Earlier this week, Palmer sent me the story that I’d seen several other people post. It seemed to have created some buzz, but I had shirked it off as just the latest viral video of the day. I didn’t think it was anything special. I was very wrong.
The link was in an e-mail with simply the link and the subject line, “tears”. I opened the link and skimmed the story.
A 96 year-old man named Fred Stobaugh whose wife of 73 years had just passed away wrote a love song about her. Oh boy. Sounded like the subject line of the e-mail was warranted. But then, I became intrigued. The song was produced by a music studio in Fred’s town. Sounds good, but I was at work and I don’t think tears streaming down my face would be the most appropriate thing in the middle of the afternoon.
I’ll be honest… it’s been a tough few years to be a Memphis Tigers football fan. Ever since DeAngelo Williams left to the NFL, there haven’t been many wins and there’s been some coaching changes. It’s corresponded with my full-fledged baptism as a Vanderbilt Commodores football fan, which also started out with some rough patches and speed bumps as I learned about the heartbreak that comes with that. BUT THEN JAMES FRANKLIN ARRIVED and Vandy football has become a force to be reckoned with.
But that’s not what this post today is about. Today’s post is about a Bright Spot that reminds me what makes Memphis so great: heart. The team bounced back last season with a new coach and new starting QB, Jacob Karam. And this YouTube video of Jacob playing the piano and singing a duet with a St. Jude patient has gone viral.
And as things get dusty in the man cave as you watch this, remember what makes Memphis so wonderful as a city and the Memphis Tigers so easy to cheer for, through good times and bad. It’s heart.
If you haven’t read my post, Because of Mary, I highly recommend you read that before you read this post. It provides some necessary context for what I write below.
A few tears streamed down my face as I fell asleep last night reading this article. Sobs came this morning as I tried to relay to my wife, Palmer, the tragedy of Robert Ethan Saylor.
In early January, at a movie theater in a mall in Frederick, Maryland, a 26-year old man named Ethan Saylor saw “Zero Dark Thirty.” He loved it so much that he clapped when it was over and wanted to see it again right away. You see, Ethan is special. Ethan has an extra chromosome. He has Down Syndrome. Unlike 90% of unborn babies today who show this extra chromosome in prenatal screenings, Ethan got to live 26 years of a wonderful life. A life cut too short, too soon.
As Palmer and my second wedding anniversary approaches, friends often ask the question of what I’ve learned in marriage. I’ve written about the power of marriage before. Some of our contemporary society’s most divisive and polarizing debates concern the fundamental nature of what marriage is or what marriage is not. More than half of American marriages end in divorce. There are countless posts out there on the internet written by conservatives, liberals, and everyone in-between about the nature of marriage, the decline of marriage, how that decline increases poverty and chances that children will commit crime and numerous other indicators that should worry us as a society. I’m not writing a post about that today.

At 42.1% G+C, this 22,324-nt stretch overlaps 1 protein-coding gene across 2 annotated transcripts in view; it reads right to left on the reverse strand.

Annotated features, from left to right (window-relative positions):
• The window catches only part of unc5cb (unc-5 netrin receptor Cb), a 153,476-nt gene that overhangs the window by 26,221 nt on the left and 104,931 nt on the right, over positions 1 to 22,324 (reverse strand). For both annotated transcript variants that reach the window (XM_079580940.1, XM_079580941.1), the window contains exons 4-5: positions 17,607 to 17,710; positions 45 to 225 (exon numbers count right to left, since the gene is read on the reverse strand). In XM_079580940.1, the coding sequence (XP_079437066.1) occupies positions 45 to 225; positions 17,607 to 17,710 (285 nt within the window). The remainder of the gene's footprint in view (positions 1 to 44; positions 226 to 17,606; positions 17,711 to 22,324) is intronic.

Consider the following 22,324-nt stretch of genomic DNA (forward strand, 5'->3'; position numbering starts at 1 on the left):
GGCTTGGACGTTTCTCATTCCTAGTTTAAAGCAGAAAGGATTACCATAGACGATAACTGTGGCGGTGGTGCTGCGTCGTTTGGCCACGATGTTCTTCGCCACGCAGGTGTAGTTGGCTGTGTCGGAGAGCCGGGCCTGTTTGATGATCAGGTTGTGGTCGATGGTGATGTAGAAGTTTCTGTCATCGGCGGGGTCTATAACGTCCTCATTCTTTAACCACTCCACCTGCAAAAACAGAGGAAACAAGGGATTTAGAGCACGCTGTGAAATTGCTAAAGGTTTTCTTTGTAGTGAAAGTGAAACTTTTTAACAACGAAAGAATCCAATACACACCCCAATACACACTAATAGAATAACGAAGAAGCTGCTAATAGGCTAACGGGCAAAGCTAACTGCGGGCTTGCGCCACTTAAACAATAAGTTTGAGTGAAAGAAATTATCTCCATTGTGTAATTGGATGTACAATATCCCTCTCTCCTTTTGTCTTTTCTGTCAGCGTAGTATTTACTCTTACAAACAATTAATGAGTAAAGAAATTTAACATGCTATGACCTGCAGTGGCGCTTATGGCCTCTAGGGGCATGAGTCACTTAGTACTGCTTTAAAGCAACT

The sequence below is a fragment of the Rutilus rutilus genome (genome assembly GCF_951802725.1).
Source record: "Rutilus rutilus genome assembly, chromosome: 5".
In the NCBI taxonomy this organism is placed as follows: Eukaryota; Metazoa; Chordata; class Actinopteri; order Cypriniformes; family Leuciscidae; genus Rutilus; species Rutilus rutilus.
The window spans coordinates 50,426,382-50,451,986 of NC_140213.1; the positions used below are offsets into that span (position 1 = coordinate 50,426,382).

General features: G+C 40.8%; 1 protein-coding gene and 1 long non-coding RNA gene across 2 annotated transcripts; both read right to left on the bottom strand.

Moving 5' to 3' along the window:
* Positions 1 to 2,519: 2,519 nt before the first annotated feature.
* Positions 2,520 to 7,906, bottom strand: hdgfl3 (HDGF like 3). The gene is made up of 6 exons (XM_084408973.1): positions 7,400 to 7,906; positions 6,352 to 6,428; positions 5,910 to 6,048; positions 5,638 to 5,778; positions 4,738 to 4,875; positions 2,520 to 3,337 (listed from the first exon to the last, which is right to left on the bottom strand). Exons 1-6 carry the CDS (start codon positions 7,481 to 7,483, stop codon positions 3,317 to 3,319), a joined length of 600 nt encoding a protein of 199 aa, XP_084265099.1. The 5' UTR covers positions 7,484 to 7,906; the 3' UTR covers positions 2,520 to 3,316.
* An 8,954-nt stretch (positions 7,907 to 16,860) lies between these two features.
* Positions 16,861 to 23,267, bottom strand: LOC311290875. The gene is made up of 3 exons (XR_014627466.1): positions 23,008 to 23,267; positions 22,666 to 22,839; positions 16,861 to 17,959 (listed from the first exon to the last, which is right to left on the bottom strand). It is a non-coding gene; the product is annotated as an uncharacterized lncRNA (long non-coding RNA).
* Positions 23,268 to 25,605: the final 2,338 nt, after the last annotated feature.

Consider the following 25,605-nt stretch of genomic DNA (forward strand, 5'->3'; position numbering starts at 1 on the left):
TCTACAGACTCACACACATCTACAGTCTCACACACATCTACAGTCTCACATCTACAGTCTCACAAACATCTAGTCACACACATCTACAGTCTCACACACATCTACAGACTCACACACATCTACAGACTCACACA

As my second anniversary approaches, I look at what Christ says about marriage. I look at what Paul says about marriage. I ponder why Christ’s relationship with the Church is a frequent model for husbands and wives in marriages. There are many theological and political debates to be had here, but that is not my intention. What Paul calls the “profound mystery” holds the key to my reflection on marriage, which reveals within me how self-centered I can truly be. But while Palmer loves me in spite of and sometimes even because of my self-centeredness, I’m humbled and begin to grasp 1% of what Christ’s unconditional and sacrificial love is all about.
In honor of the U.S. Open this weekend, I found it appropriate to share this amazing story I saw on TV a couple days ago. This young man is a true testament to the underrated healing powers that sports can have on our souls. Zakki is a true inspiration and I’m really proud to be a part of the same First Tee organization that he represents so well.
Here is Zakki’s story: Read more
I always love when I get reminders that the many friends of The Wise Guise are infinitely more brilliant and world-changing than we are. And, whenever I get the chance, I want to use this little-blog-that-hopefully-could to highlight the work that our friends are doing around the country and around the world. In fact, it’s something I want our blog to start doing more.
So as many of you grit and grind away on this first Monday in June, I wanted to share with you a short video from my dear friend, Banks Benitez. Banks was a fraternity brother of mine at Vandy and one of my best friends. He’s currently doing some amazing work at the Unreasonable Institute. God is using him in amazing ways.
But a very surprising way is by speaking at Impact Boulder. Here’s his quick summary of what he was asked to do: “I was selected to give a speech here in Boulder at Ignite Boulder, which is a quarterly gathering for the tech community that features 12 speakers, 5 minutes per presentation, 20 slides, and 15 seconds per slide (advancing automatically). It’s fun and lighthearted and the audience (about 1,000 people) are all well on their way to being less than sober. You can’t pitch your business, so it’s silly topics like embracing awkwardness.”
So Banks, who we’ll just say is nowhere close to one of the most extroverted friends I had in college, stepped up on the stage with his parents in the audience, and talked about embracing awkwardness. By embracing awkwardness.